The daughter of James V of Scotland, Mary, Queen of Scots led a frantic and tragic life. Technically Queen of Scotland from within a week of her birth, owing to her father's death, she was raised in France and almost Queen of that country too, following her marriage to the French Dauphin.
He too died prematurely, and Mary returned to Scotland as a Catholic in a country run by Protestants. This tension, and her disastrous marriage to Henry Stewart (who openly murdered her confidante, and whose murder she in turn is thought to have sanctioned) ultimately led to her abdication and flight to England.
She sought refuge with her cousin: Queen Elizabeth I. Elizabeth gave her shelter but kept her imprisoned , as she was suspicious that Mary wished to be Queen of England, and was regarded by Catholics as the rightful heir to the throne.
The reasoning was that Mary was the great-granddaughter of Henry VII through Henry VIII's sister Margaret. Elizabeth was Henry VIII's daughter with his second wife Anne Boleyn, following his declaration of his divorce from Catharine of Aragon which required breaking from Papal authority.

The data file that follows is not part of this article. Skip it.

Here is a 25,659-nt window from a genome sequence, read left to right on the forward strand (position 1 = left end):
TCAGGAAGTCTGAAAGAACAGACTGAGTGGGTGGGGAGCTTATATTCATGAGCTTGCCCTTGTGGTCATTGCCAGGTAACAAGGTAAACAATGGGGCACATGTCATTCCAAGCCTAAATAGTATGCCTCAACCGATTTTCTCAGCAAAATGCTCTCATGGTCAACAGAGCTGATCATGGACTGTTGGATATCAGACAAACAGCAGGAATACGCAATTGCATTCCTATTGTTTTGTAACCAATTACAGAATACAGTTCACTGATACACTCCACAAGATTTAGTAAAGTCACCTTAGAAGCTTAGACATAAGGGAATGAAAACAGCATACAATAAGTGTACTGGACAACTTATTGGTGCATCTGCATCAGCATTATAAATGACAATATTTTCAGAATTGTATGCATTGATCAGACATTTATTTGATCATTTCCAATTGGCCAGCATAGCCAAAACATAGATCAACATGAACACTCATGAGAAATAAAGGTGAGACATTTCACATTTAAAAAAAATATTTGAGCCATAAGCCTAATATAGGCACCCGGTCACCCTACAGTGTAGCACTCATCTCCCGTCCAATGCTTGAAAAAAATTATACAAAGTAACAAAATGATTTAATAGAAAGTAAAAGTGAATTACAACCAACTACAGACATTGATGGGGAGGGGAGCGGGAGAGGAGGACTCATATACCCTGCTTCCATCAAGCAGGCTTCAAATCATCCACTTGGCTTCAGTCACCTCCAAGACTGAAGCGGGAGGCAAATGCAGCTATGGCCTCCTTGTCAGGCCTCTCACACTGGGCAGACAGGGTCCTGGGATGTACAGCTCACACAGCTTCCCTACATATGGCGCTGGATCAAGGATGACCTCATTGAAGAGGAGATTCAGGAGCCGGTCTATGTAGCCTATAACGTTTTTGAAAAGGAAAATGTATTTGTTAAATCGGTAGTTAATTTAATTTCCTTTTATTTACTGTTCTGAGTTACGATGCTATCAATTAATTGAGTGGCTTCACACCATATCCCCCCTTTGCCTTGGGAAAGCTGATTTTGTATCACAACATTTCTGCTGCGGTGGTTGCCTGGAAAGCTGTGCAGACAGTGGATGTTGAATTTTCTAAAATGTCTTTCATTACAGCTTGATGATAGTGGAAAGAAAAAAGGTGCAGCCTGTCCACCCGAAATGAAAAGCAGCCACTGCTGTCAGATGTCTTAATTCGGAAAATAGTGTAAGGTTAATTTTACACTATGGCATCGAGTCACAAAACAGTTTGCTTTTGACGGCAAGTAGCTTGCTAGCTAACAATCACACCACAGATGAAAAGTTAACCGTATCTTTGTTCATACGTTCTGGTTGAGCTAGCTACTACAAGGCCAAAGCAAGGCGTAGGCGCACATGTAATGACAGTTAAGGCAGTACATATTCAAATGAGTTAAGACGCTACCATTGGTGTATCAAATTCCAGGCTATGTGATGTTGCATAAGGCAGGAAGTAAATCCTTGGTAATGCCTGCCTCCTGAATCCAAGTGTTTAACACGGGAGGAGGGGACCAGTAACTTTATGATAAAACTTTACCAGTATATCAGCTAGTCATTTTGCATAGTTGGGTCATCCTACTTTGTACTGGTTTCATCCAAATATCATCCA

(Extraordinarily, the letter initiating his attempts to bring about a divorce is available to buy right now.)
Mary was finally executed for consenting to involvement in plots to kill Elizabeth.
Authentic signatures by the hapless Queen are very rare and valuable, but one sold last week at Alexander Autographs in Connecticut. Written in French (one of several languages Mary could speak) to King Henri III of France which translates as:
"Monsieur, I write only this word to thank you for the good wishes sent me by my ambassador, and I shall write tomorrow at greater length, and, holding you in great devotion, most humbly kiss your hands, praying to God that He may keep you, Monsieur, in the best of health through a long life."
The letter is written at in 1581, when Mary had already been under house arrest in England for over a decade.
Although it is written six years before her death other letters of the times to Henri begging him to remember her rights and claims in France, at a time when some Catholics were being executed for plots to depose Elizabeth, suggest that she considered her life at risk in England and wished to flee.
Henri was also the last person she wrote to just hours before her execution in 1587. The letter sold for $25,725, towards the top end of its $20,000-30,000 estimate.
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